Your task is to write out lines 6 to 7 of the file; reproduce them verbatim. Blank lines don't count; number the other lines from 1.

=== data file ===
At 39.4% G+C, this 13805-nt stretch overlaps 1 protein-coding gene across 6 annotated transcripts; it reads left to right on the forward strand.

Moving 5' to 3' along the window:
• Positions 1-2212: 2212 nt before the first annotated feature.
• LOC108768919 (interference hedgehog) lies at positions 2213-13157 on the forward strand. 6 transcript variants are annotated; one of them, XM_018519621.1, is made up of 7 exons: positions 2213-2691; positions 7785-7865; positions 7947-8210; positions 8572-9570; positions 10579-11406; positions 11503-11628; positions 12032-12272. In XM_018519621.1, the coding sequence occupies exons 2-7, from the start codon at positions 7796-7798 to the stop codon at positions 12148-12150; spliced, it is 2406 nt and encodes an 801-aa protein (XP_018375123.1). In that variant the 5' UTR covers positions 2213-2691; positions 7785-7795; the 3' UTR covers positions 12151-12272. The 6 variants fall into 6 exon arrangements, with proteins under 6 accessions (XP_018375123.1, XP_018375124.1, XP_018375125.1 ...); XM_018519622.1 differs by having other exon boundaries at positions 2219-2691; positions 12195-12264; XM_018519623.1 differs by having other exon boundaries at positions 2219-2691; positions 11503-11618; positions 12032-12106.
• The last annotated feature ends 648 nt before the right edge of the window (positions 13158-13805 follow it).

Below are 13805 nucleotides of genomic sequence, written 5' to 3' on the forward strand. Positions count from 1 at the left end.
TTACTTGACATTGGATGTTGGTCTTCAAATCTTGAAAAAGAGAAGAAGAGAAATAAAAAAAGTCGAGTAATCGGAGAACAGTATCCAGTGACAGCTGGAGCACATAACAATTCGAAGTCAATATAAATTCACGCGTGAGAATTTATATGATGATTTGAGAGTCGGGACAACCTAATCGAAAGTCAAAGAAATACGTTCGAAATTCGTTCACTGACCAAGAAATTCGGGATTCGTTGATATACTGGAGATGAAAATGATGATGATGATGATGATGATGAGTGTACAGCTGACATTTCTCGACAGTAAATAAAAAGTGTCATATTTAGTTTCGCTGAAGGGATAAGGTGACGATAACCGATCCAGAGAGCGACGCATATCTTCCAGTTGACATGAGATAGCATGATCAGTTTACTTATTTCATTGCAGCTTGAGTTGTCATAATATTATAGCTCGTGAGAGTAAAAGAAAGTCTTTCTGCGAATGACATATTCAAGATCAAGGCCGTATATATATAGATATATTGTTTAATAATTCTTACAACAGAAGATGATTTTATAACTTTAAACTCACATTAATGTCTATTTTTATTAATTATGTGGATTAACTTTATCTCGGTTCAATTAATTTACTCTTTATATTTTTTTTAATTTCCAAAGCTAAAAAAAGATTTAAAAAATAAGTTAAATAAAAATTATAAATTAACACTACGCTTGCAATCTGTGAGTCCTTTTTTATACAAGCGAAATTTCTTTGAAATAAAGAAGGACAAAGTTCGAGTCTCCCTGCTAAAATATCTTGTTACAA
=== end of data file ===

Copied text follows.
Below are 13805 nucleotides of genomic sequence, written 5' to 3' on the forward strand. Positions count from 1 at the left end.
TTACTTGACATTGGATGTTGGTCTTCAAATCTTGAAAAAGAGAAGAAGAGAAATAAAAAAAGTCGAGTAATCGGAGAACAGTATCCAGTGACAGCTGGAGCACATAACAATTCGAAGTCAATATAAATTCACGCGTGAGAATTTATATGATGATTTGAGAGTCGGGACAACCTAATCGAAAGTCAAAGAAATACGTTCGAAATTCGTTCACTGACCAAGAAATTCGGGATTCGTTGATATACTGGAGATGAAAATGATGATGATGATGATGATGATGAGTGTACAGCTGACATTTCTCGACAGTAAATAAAAAGTGTCATATTTAGTTTCGCTGAAGGGATAAGGTGACGATAACCGATCCAGAGAGCGACGCATATCTTCCAGTTGACATGAGATAGCATGATCAGTTTACTTATTTCATTGCAGCTTGAGTTGTCATAATATTATAGCTCGTGAGAGTAAAAGAAAGTCTTTCTGCGAATGACATATTCAAGATCAAGGCCGTATATATATAGATATATTGTTTAATAATTCTTACAACAGAAGATGATTTTATAACTTTAAACTCACATTAATGTCTATTTTTATTAATTATGTGGATTAACTTTATCTCGGTTCAATTAATTTACTCTTTATATTTTTTTTAATTTCCAAAGCTAAAAAAAGATTTAAAAAATAAGTTAAATAAAAATTATAAATTAACACTACGCTTGCAATCTGTGAGTCCTTTTTTATACAAGCGAAATTTCTTTGAAATAAAGAAGGACAAAGTTCGAGTCTCCCTGCTAAAATATCTTGTTACAA